Public disenchantment with figures in the incumbent coalition government is high. Driven by blatant corruption in high places, the same old politicians are angling for top posts over and over again, a prime minister who held the post five times before wants to continue holding on to it and is making murky backroom deals to rotate the office with his coalition partner.
The fact that turnouts in Nepal’s elections are still high means that there is hope for change. Turnout figures used to be nearly 80% in the 1990s after the restoration of multi-party democracy and has been going down, but it was still a respectable 65% in May.
A substantial number of those who cast their votes in May, at least in urban areas, showed a shift away from traditional candidates from mainstream parties and their ineptitude and broken promises. This trend has not yet reached critical mass, but it could gain traction in November – especially if the governing coalition fields tainted candidates.
The rise of the independents in Nepal is not a coincidence, it is change waiting to unfold. It is what has given hope to hundreds of thousands of young idealist Nepalis that they can be agents of reform. They have never cared about party-loyalty or twisted politics, but are more concerned with everyday issues like jobs, educational reform and affordable healthcare.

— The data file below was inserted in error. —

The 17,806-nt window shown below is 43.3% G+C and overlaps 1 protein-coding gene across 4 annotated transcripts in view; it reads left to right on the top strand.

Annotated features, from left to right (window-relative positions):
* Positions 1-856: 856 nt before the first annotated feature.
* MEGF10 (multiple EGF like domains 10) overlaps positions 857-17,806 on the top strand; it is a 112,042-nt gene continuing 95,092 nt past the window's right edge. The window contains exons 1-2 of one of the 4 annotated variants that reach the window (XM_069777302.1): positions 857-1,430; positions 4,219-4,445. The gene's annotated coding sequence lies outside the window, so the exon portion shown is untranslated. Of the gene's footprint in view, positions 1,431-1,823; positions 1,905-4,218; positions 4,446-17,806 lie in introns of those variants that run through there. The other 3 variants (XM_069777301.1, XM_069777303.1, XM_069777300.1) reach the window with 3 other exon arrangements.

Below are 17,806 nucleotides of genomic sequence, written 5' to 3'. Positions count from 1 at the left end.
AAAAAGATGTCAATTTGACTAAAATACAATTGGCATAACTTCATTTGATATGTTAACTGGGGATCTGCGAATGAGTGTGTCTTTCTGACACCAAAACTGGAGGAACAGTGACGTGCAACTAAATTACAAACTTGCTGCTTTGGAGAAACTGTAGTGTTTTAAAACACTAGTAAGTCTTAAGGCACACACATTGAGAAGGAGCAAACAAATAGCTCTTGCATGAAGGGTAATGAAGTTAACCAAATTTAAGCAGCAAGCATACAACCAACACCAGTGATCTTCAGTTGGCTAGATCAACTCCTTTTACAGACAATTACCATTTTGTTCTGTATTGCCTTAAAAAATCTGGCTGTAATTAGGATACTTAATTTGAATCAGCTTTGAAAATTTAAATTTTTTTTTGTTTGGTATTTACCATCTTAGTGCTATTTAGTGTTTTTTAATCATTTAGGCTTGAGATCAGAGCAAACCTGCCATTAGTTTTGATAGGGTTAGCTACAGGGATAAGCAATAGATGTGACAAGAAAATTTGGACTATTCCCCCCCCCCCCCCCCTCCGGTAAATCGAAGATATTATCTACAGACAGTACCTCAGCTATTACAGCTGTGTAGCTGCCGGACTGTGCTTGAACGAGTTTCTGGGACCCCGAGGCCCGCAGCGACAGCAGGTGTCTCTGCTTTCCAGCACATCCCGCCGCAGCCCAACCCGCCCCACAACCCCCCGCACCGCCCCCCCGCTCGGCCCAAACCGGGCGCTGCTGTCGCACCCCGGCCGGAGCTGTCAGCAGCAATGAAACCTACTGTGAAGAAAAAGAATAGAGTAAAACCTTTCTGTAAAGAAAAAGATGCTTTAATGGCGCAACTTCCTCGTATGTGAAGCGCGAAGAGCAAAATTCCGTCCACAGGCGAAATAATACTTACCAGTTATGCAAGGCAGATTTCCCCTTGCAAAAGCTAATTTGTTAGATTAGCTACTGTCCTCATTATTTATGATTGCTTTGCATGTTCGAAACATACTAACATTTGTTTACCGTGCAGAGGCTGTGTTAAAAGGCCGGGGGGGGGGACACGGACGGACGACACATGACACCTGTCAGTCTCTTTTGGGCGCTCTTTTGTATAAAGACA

Be it in Dharan, Dhangadi or Kathmandu, the local election results demonstrated that Nepali politics is evolving so fast that it is leaving the old men who dominated it far behind.
It is not the strongest that survive, nor the most intelligent, but the ones most responsive to change, Darwin postulated. This seems to hold true not just for biological evolution but in politics too. It is not the survival of the fittest, but the most promising ones.
Just as a species will perish once they become incapable of adapting, if elections do the job they are designed to, then parties, politicians and legislators will become extinct as soon as they can no longer deliver the goods.
As difficult as it may seem at the moment for candidates to attract the youth to support them, there is also opportunity if their campaign strategy is adjusted.